That authors might experience ‘afterlives’ after their deaths, and that literary works might experience ‘afterlives’ after publication, is a familiar concept. Biographies, studies, and museums; sequels, revivals, and adaptations: authors and their texts might be revisited and ‘resurrected’ in many ways years after their physical and popular demise. Yet, the rather disconcerting thing about the ‘Ghostly Afterlives of Walter Scott’ with which Professor Toremans is concerned, is that that they occurred during Scott’s lifetime. These ‘afterlives’ took the form of pseudo-translations; works which claimed to be translations of novels by Scott, yet were entirely original compositions. In exuberantly claiming Scott’s authorship, such works subjected Scott to an act of authorial ventriloquism, rendering him responsible for writing events, characters and subjects in which his pen had no part.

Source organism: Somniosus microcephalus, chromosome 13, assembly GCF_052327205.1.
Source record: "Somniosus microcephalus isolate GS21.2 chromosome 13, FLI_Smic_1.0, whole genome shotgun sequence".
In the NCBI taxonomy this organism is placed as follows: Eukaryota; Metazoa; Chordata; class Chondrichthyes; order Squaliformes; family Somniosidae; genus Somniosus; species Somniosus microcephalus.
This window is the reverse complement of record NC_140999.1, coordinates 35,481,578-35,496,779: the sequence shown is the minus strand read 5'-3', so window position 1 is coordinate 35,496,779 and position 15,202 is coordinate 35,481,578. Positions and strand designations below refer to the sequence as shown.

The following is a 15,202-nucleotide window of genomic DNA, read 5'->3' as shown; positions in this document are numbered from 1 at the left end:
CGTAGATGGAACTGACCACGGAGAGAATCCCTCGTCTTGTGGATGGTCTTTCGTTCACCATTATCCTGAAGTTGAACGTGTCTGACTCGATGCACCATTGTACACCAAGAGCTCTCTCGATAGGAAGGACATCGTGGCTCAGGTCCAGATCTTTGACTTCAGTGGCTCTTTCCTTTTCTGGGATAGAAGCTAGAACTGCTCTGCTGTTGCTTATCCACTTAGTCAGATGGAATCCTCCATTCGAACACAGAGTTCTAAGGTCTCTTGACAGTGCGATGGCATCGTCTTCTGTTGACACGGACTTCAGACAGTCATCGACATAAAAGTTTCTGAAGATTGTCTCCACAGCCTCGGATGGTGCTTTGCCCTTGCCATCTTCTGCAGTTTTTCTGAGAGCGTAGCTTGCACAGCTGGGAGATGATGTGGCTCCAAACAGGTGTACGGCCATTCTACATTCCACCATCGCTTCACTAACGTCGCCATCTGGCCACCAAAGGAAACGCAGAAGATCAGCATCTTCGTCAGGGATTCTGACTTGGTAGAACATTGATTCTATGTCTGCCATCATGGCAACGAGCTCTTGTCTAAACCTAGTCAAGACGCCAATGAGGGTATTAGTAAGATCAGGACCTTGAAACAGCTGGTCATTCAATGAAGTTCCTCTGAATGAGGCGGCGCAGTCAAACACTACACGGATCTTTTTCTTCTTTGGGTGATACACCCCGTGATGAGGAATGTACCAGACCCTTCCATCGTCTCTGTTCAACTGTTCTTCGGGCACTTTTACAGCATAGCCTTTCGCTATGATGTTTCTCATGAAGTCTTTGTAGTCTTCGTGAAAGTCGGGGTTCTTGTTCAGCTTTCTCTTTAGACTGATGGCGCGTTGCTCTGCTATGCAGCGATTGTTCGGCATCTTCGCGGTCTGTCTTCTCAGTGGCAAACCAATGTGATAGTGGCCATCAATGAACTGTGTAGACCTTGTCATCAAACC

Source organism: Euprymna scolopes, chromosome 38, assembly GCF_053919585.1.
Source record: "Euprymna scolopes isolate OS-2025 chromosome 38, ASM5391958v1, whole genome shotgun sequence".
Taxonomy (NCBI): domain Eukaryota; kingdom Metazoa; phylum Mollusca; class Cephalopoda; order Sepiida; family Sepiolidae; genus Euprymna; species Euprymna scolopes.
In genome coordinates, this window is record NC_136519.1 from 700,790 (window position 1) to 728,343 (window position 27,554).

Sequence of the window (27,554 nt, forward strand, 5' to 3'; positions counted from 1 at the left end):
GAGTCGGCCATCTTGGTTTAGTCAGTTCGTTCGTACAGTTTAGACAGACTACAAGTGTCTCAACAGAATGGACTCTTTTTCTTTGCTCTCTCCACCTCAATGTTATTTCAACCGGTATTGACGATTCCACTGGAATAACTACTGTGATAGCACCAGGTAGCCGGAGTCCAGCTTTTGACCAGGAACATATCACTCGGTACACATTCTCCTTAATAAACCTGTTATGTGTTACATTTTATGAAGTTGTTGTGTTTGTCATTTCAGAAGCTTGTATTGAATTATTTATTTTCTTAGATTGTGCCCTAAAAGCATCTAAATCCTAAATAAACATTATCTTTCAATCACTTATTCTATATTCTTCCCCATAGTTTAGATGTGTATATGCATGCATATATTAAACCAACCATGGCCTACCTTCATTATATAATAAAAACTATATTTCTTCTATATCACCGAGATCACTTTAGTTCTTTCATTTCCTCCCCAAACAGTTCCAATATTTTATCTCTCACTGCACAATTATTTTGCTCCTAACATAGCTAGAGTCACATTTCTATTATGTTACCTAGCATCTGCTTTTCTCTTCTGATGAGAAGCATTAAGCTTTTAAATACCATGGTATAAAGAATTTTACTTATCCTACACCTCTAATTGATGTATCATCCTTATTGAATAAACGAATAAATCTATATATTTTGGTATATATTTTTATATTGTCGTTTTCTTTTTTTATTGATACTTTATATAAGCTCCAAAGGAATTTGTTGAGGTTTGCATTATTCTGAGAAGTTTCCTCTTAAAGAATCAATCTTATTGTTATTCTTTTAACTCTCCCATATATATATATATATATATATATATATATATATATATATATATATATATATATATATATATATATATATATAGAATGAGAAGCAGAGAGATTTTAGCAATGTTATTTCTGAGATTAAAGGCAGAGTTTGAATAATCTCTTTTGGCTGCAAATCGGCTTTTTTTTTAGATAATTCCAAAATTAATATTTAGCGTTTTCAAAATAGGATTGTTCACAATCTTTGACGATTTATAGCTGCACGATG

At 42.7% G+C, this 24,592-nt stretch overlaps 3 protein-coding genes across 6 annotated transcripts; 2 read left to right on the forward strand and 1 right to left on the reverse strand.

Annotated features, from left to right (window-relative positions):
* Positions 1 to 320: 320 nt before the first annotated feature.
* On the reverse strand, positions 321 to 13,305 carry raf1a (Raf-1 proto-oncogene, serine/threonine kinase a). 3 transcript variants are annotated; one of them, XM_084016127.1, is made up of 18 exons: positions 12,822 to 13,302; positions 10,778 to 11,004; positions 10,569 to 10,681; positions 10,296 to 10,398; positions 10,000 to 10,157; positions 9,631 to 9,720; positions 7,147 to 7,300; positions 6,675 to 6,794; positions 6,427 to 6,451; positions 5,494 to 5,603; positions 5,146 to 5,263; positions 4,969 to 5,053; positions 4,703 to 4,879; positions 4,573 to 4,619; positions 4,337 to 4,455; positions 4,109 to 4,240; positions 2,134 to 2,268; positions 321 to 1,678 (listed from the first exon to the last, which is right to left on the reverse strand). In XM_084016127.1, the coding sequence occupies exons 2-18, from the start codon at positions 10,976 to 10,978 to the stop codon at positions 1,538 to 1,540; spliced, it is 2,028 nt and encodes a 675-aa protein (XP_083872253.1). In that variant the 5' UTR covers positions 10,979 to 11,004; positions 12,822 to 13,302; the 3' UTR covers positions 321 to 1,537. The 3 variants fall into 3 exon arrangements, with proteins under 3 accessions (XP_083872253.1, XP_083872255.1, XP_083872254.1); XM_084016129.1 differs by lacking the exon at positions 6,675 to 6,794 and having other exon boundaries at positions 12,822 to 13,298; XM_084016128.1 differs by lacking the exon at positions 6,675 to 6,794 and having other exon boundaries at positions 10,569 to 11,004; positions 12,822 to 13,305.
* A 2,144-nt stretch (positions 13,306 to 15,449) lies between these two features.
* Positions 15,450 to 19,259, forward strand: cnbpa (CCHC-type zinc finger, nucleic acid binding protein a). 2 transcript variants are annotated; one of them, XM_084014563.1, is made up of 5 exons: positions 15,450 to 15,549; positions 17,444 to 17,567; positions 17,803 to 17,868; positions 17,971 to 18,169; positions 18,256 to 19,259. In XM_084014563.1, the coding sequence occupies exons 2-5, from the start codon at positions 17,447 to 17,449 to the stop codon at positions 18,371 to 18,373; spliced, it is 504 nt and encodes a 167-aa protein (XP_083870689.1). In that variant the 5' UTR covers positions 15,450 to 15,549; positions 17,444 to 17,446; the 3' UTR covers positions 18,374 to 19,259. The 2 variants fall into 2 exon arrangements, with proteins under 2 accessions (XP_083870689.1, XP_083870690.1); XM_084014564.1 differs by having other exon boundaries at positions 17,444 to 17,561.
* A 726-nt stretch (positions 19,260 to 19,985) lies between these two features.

Dr. Brecht de Groote showed how the figure of the translator can serve to reflect critically on two central characteristics of Romanticism, in particular late Romanticism: the importance of diverse forms of transfer and transmission, and the tension between aesthetic aspirations and the realities of commercial publication. He began by outlining two conflicting understandings of Romanticism: as determined by socio-political and economic structures, or, in the words of Joep Leerssen, as ‘generated by the cultural communication and dissemination of ideas’. Reception studies have analysed various Romantic-era practices and figurations of reading and writing in order to elucidate how people understood contemporary participation in aesthetic and socio-economic processes, but de Groote suggested that a specific subset, namely figurations of translation, deserves to be examined in more detail.